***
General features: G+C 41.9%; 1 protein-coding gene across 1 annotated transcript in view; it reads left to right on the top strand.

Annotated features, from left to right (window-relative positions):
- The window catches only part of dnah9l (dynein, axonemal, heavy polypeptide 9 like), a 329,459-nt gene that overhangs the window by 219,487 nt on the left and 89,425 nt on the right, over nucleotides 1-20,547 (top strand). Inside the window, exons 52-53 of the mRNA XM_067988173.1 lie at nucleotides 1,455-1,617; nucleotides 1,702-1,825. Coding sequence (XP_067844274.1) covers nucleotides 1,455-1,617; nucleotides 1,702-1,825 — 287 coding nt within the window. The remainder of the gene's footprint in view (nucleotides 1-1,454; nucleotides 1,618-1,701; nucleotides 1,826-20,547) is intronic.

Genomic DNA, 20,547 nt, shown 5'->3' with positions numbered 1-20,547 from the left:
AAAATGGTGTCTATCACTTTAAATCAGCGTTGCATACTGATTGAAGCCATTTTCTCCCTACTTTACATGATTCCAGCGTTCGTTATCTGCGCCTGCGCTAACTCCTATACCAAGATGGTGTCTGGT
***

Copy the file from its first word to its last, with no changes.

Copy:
General features: G+C 41.9%; 1 protein-coding gene across 1 annotated transcript in view; it reads left to right on the top strand.

Annotated features, from left to right (window-relative positions):
- The window catches only part of dnah9l (dynein, axonemal, heavy polypeptide 9 like), a 329,459-nt gene that overhangs the window by 219,487 nt on the left and 89,425 nt on the right, over nucleotides 1-20,547 (top strand). Inside the window, exons 52-53 of the mRNA XM_067988173.1 lie at nucleotides 1,455-1,617; nucleotides 1,702-1,825. Coding sequence (XP_067844274.1) covers nucleotides 1,455-1,617; nucleotides 1,702-1,825 — 287 coding nt within the window. The remainder of the gene's footprint in view (nucleotides 1-1,454; nucleotides 1,618-1,701; nucleotides 1,826-20,547) is intronic.

Genomic DNA, 20,547 nt, shown 5'->3' with positions numbered 1-20,547 from the left:
AAAATGGTGTCTATCACTTTAAATCAGCGTTGCATACTGATTGAAGCCATTTTCTCCCTACTTTACATGATTCCAGCGTTCGTTATCTGCGCCTGCGCTAACTCCTATACCAAGATGGTGTCTGGT